What interests me is not their theology, nor their largely non-sacramental and aliturgical life, none of which I could accept. (At risk of pressing on them categories they do not recognize, I would be inclined to say that their manner of life, especially their biblically grounded stewardship of the earth, has a deeply "sacramental" quality to it in a way that Alexander Schmemann described very well.) Instead, what interests me is precisely their manner of living: small, local, agrarian, and with a constant wariness about how new technology can damage their families and communities. And yet, given the strictures on their life, they flourish: recent studies indicate that they have large families and an extremely high rate of retention (I've seen numbers above 90%) of their youth, which no Christian church anywhere on the planet comes close to replicating. In speaking of the Amish I am not, I hope, indulging in any kind of romanticism or contrarianism; I am certainly not a Luddite. I know it is a besetting sin of too many Eastern Christians, and so I try to keep a firm check on any impulse towards nostalgia for a "simpler" or "better" past that never was.
But the quiet example of the Amish raises questions for me that I have long considered about the globalized world in which we live--ecological questions, sociopolitical questions, economic questions, and ultimately philosophical and theological questions. These are questions that first came to me in the late 1990s when I was writing an MA thesis on Alasdair MacIntyre, whose most influential book After Virtue: A Study in Moral Theory, first published in 1981, ends with a famous passage about the similarities (but also differences) between the collapse of the West-Roman Empire into the Dark Ages, and the "new dark ages which are already upon us." In such a context, MacIntyre said, we are awaiting "a new--and doubtless very different--Saint Benedict." That language has led some, e.g., the Orthodox blogger Rod Dreher, whom I read daily with great interest, to speak of a "Benedictine option" for Christians today--looking at new forms of community, new ways of living, in our present circumstances.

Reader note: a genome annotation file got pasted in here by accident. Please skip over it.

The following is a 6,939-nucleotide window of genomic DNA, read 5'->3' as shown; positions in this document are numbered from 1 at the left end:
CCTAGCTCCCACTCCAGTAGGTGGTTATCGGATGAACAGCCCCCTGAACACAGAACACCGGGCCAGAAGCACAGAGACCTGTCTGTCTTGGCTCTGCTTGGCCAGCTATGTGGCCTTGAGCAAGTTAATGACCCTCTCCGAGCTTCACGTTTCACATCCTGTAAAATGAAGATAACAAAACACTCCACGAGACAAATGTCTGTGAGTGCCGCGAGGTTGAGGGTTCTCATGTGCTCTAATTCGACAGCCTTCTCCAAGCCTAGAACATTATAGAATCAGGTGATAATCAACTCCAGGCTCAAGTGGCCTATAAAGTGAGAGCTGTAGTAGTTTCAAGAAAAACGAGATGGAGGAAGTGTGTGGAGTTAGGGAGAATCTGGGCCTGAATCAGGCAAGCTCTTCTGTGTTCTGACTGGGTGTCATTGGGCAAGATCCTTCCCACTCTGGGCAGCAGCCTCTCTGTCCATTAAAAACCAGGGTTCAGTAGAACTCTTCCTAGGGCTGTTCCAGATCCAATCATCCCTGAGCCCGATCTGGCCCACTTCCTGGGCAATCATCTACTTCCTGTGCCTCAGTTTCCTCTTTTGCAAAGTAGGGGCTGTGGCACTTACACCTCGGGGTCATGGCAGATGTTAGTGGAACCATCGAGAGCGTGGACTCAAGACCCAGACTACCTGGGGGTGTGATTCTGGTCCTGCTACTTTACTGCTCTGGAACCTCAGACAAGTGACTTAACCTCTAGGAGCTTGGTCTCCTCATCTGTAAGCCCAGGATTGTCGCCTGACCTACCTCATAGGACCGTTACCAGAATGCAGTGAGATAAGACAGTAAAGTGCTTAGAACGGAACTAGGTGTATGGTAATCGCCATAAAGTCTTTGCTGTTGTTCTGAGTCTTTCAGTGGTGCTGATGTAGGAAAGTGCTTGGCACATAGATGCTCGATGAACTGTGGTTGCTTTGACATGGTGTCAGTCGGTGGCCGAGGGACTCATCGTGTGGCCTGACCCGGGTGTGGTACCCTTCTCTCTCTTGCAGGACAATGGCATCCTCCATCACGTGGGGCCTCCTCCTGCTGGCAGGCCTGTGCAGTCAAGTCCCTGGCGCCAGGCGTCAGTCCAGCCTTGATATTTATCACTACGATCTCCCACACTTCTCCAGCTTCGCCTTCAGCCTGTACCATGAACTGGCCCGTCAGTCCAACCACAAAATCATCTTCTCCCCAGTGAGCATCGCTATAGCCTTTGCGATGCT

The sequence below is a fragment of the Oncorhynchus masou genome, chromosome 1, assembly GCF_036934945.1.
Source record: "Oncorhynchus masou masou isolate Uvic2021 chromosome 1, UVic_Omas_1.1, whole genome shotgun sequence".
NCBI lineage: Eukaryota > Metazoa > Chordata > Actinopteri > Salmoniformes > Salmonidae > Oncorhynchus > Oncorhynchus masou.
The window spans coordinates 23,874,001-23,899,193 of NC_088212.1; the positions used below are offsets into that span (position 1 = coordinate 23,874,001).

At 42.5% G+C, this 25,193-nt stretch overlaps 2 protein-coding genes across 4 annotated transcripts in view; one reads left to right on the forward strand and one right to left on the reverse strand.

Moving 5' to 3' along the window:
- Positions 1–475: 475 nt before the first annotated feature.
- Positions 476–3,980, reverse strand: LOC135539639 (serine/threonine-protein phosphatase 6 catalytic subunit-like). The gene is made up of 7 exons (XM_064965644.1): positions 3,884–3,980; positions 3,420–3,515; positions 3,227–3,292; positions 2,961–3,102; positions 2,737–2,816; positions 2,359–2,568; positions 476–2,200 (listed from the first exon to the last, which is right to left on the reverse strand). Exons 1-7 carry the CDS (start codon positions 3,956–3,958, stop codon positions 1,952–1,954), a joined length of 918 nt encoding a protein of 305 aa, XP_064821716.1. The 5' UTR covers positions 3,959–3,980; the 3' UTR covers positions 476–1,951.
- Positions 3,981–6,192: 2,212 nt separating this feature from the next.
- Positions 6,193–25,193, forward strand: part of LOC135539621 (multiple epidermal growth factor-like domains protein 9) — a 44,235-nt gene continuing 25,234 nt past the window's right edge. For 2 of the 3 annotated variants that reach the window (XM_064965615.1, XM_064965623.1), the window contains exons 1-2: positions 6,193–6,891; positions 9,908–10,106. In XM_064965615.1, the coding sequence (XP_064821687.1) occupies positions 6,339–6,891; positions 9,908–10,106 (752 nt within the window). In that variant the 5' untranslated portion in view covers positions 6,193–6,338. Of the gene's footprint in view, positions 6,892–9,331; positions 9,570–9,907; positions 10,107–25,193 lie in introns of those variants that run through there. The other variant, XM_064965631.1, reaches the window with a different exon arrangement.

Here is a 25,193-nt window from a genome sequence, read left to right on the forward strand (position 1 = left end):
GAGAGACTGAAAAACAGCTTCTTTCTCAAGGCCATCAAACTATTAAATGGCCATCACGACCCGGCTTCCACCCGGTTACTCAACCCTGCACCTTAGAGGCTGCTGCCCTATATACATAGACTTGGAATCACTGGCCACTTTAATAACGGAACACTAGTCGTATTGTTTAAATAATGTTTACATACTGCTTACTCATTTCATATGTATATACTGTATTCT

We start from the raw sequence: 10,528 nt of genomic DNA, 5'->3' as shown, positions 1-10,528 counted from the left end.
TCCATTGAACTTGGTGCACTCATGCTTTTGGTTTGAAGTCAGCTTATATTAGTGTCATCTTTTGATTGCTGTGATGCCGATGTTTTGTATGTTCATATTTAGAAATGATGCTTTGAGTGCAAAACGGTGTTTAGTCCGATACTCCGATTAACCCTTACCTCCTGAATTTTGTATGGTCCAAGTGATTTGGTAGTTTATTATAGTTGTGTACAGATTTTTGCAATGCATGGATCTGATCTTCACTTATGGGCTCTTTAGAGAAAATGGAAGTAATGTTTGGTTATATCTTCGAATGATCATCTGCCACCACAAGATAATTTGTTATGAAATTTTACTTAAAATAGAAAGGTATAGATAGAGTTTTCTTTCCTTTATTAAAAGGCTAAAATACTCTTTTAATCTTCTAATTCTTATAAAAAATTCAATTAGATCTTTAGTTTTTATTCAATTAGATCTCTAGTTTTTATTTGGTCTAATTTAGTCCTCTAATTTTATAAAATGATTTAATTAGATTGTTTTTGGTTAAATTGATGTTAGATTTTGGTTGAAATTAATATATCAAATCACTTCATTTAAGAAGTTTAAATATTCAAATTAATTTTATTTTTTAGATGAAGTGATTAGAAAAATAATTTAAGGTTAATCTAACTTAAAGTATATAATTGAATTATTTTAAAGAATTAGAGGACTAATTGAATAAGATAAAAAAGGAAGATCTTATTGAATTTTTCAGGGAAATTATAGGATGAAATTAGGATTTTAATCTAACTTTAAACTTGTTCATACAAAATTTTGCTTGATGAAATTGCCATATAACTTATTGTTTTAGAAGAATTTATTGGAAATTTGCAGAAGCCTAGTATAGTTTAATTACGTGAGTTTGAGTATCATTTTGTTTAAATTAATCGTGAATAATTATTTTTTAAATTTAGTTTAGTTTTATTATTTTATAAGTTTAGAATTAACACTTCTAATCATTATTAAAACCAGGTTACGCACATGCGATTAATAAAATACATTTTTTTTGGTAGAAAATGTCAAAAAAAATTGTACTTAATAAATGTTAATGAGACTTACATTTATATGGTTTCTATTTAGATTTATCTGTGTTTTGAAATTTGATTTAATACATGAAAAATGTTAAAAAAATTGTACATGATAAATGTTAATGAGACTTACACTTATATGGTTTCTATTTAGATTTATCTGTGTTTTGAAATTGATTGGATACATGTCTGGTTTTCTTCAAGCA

Some years ago Dreher wrote a book I read with relish, Crunchy Cons: The New Conservative Counterculture and Its Return to Roots. (Dreher also has a new book out this year, to which I will attend later. I hope also to interview him about it.)
If, following Paul Evdokimov, all Christians are called to a life of "interiorized monasticism," how possible is that in the world in which most of us live today? Can the silence and contemplation, the prayer and solitude, which are necessary components of any monasticism worthy of the name, be lived today when we are surrounded by so much technology? Should we not, Amish-like, look more critically on our phones, tablets, computers, and cars? What would a new, and doubtless very different, monasticism look like? How can we be more like the Amish? How can the vision of a "crunchy" conservatism be lived on more than an individual "boutique" basis? Are Christians of our time called to live differently in intentional communities? (Catholics like this family would seem to think so. In 2006, I spent a few days with some friends who were then part of the City of the Lord, a Catholic intentional community in Phoenix. There was much there that was attractive, but the charismatic worship was deeply repellent.)
I have no answers to these questions, but continue to think about them. I hope my thinking will be aided by the recent publication of a book from Paraclete Press, which has published a number of good works in Eastern Christianity, monasticism, and much else besides: David Janzen, The Intentional Christian Community Handbook: For Idealists, Hypocrites, and Wannabe Disciples of Jesus (Paraclete Press, 2012).
About this book, which was brought to my attention by my good friend, Fr. Jason Charron, the publisher tells us:
In the 21st century, a new generation of Spirit-energized people are searching for a new—yet ancient—way of life together. David Janzen, a friend of the New Monasticism movement with four decades of personal communal experience, has visited scores of communities, both old and new. The Intentional Christian Community Handbook shares his wisdom, as well as the experience of intentional Christian communities across North America over the last half century.